New Proton Exchange Membranes with Improved Methanol Permeability for Direct Methanol Fuel Cell (DMFC) Applications

Award Information
Agency:
Department of Energy
Branch
n/a
Amount:
$750,000.00
Award Year:
2004
Program:
SBIR
Phase:
Phase II
Contract:
DE-FG02-03ER83728
Award Id:
68954
Agency Tracking Number:
72452S03-II
Solicitation Year:
n/a
Solicitation Topic Code:
n/a
Solicitation Number:
n/a
Small Business Information
P.O. Box 618, Christiansburg, VA, 24068
Hubzone Owned:
N
Minority Owned:
N
Woman Owned:
N
Duns:
n/a
Principal Investigator:
JeffreyMecham
Dr.
(540) 953-1785
ibmecham@nanosonic.com
Business Contact:
RichardClaus
Dr.
(540) 953-1785
roclaus@nanosonic.com
Research Institute:
n/a
Abstract
72452-Current membrane technology needs to be improved if direct methanol fuel cells (DMFC) are to be used to power electronic devices. Polymer electrolyte/proton exchange membrane (PEM) fuel cell systems represent an environmentally friendly power source for a wide range of applications ¿ transportation, stationary power generation, and consumer electronics. This project will develop and commercialize ion-conducting thermally stable polymers for use as high-temperature, proton-exchange-membrane/membrane-electrode-assembly (PEM/MEA) materials with low methanol permeability as components of DMFC. In Phase I, sulfonated ion-conducting sites were introduced via direct polymerization, allowing control of both their location and concentration. The research showed not only that the materials could be synthesized, but also that they exceed the conductivity and methanol permeability performance of perfluorinated sulfonic acid Nafion materials at or above room temperature. Phase II will optimize the design and fabrication of membrane electrode assemblies (MEAs) using an inkjet deposition technique to control the location, thickness, and porosity of the electrode nanocomposites on to the proton exchange membrane. Commercial Applications and Other Benefits as described by awardee: New low cost and high performance membrane materials would allow the PEM fuel cell concept to be extended to other applications where output stability may be a major concern: e.g., portable remote power or regenerative fuel cells. In addition, the technology could find use as part of a computing power system, where system downtime is unacceptable.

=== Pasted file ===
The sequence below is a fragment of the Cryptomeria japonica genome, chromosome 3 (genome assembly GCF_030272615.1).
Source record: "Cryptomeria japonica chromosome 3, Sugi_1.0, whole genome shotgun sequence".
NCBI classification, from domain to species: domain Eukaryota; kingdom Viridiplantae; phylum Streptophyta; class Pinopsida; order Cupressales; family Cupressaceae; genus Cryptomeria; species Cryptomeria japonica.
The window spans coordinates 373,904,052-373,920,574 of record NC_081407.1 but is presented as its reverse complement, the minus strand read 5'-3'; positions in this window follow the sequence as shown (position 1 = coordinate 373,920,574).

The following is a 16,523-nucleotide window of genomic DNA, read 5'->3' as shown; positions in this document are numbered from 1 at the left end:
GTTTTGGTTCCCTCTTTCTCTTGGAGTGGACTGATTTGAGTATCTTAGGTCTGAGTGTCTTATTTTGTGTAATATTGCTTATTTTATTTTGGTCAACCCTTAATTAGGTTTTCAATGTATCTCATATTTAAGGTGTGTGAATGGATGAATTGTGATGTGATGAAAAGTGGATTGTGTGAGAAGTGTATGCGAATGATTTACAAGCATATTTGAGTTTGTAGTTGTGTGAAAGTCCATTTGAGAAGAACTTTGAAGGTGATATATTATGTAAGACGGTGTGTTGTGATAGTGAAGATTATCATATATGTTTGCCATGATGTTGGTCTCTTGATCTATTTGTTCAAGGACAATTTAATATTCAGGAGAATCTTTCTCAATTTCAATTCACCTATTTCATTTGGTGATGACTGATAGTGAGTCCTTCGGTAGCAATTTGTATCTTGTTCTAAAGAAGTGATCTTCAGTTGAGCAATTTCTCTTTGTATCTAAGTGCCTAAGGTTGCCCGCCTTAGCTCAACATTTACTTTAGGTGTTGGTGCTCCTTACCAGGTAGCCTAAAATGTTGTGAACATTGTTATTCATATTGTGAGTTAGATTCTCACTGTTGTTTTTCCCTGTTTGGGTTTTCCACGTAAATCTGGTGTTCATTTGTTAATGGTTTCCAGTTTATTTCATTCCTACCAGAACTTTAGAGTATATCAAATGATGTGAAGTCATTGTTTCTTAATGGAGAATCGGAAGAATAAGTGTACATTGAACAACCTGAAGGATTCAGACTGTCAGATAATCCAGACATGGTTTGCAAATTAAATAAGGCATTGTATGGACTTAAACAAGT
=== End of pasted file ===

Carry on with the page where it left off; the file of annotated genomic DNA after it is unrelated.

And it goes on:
* information listed above is at the time of submission.

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